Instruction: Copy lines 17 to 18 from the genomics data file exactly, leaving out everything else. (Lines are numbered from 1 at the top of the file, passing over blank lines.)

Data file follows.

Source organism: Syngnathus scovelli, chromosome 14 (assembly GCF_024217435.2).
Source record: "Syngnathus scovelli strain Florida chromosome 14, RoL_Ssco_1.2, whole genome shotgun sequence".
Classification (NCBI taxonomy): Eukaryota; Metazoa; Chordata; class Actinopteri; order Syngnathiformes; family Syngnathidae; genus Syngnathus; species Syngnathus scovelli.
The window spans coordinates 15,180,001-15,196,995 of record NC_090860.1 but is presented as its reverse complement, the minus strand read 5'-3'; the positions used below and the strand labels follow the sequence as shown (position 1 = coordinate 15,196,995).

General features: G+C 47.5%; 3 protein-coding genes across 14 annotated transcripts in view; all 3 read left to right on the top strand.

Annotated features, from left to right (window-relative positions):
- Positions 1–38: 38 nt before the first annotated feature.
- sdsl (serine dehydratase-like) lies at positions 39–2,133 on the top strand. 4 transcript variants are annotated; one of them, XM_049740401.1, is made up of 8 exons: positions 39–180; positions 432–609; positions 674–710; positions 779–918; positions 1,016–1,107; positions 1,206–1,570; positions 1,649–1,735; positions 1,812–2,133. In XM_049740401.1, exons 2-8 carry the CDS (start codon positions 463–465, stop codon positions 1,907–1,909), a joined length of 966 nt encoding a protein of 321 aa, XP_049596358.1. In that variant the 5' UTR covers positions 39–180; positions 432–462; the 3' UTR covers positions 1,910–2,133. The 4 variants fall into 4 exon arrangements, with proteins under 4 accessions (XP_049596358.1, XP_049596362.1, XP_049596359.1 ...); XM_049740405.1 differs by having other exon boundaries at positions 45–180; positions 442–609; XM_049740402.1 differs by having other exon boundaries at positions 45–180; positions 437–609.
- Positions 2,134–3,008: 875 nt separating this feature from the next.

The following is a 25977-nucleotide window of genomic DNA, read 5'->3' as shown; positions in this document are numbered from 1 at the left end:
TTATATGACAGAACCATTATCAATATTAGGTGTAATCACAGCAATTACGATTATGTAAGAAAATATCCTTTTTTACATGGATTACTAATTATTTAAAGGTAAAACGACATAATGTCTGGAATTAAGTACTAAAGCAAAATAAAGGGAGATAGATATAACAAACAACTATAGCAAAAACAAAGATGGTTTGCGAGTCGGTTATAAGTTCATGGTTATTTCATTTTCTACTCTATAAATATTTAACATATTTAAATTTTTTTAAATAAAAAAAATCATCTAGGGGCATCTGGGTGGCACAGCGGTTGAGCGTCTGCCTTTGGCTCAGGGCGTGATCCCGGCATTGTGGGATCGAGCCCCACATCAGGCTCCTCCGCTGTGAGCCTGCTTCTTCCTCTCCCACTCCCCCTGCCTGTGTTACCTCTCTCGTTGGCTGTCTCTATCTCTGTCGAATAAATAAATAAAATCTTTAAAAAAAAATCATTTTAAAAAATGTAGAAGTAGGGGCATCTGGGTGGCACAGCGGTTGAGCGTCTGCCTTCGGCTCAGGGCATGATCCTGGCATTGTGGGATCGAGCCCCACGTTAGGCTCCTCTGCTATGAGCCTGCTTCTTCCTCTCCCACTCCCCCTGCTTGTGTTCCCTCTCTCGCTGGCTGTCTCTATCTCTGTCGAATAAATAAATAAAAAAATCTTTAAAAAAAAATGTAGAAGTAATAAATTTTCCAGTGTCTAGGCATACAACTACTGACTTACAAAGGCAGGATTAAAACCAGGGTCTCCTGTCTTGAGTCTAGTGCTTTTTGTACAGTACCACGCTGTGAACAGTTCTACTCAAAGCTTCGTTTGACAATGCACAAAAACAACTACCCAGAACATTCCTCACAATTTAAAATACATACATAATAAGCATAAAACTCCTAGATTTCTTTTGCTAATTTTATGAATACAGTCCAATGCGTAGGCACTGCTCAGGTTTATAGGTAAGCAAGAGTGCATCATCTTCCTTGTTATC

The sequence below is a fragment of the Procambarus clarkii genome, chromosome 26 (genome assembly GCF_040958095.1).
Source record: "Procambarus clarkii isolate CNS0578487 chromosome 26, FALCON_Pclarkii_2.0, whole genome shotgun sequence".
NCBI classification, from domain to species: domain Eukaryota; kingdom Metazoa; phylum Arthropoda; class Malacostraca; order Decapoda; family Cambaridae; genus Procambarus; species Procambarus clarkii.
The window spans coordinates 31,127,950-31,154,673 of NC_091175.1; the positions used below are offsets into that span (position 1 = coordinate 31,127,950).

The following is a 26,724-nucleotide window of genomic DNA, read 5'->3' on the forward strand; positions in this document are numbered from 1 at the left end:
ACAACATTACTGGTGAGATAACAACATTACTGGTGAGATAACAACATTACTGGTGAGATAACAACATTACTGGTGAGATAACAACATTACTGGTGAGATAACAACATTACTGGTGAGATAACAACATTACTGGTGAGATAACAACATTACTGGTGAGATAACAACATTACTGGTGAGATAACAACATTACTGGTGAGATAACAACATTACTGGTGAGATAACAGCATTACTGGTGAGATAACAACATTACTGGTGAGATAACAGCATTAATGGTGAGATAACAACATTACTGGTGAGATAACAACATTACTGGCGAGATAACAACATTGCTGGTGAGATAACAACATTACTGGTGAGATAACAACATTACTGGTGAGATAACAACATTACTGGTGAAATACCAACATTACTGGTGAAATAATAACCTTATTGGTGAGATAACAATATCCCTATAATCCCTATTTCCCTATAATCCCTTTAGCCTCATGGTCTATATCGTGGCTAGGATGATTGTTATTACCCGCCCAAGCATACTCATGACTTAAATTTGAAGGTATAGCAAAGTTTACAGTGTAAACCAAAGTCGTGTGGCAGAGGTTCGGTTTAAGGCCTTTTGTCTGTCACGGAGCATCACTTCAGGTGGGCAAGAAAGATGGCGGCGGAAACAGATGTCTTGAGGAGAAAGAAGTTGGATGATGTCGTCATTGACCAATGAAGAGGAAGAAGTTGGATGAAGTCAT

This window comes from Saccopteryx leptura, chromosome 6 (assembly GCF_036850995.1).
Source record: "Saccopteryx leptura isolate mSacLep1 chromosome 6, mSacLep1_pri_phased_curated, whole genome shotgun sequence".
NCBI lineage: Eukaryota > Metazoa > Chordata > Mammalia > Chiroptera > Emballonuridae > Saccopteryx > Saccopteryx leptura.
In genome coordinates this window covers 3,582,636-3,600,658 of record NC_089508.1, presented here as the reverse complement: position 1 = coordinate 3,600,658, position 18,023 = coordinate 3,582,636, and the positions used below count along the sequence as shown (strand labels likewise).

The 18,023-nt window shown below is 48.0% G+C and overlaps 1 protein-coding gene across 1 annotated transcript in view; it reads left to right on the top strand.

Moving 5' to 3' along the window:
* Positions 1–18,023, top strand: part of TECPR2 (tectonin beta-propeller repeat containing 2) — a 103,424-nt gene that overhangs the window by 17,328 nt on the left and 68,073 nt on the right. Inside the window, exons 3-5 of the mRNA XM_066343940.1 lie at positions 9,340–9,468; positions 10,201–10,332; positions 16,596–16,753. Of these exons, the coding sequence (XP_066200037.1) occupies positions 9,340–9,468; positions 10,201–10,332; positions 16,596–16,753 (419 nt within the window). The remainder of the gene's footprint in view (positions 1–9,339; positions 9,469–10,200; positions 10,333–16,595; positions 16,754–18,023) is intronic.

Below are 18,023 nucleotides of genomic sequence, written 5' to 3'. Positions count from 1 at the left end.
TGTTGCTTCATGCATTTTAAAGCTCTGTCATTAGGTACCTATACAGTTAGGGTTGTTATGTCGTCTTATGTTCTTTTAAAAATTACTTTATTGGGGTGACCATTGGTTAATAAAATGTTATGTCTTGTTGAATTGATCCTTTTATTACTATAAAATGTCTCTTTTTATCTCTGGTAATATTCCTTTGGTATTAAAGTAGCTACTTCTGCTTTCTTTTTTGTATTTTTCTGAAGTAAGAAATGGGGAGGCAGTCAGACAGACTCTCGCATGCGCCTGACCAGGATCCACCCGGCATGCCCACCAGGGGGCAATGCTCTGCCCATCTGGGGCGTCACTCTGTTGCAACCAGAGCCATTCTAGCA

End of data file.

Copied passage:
ACAACATTACTGGTGAGATAACAACATTACTGGTGAGATAACAACATTACTGGTGAGATAACAACATTACTGGTGAGATAACAACATTACTGGTGAGATAACAACATTACTGGTGAGATAACAACATTACTGGTGAGATAACAACATTACTGGTGAGATAACAACATTACTGGTGAGATAACAACATTACTGGTGAGATAACAACATTACTGGTGAGATAACAGCATTACTGGTGAGATAACAACATTACTGGTGAGATAACAGCATTAATGGTGAGATAACAACATTACTGGTGAGATAACAACATTACTGGCGAGATAACAACATTGCTGGTGAGATAACAACATTACTGGTGAGATAACAACATTACTGGTGAGATAACAACATTACTGGTGAAATACCAACATTACTGGTGAAATAATAACCTTATTGGTGAGATAACAATATCCCTATAATCCCTATTTCCCTATAATCCCTTTAGCCTCATGGTCTATATCGTGGCTAGGATGATTGTTATTACCCGCCCAAGCATACTCATGACTTAAATTTGAAGGTATAGCAAAGTTTACAGTGTAAACCAAAGTCGTGTGGCAGAGGTTCGGTTTAAGGCCTTTTGTCTGTCACGGAGCATCACTTCAGGTGGGCAAGAAAGATGGCGGCGGAAACAGATGTCTTGAGGAGAAAGAAGTTGGATGATGTCGTCATTGACCAATGAAGAGGAAGAAGTTGGATGAAGTCAT

This window comes from Saccopteryx leptura, chromosome 6 (assembly GCF_036850995.1).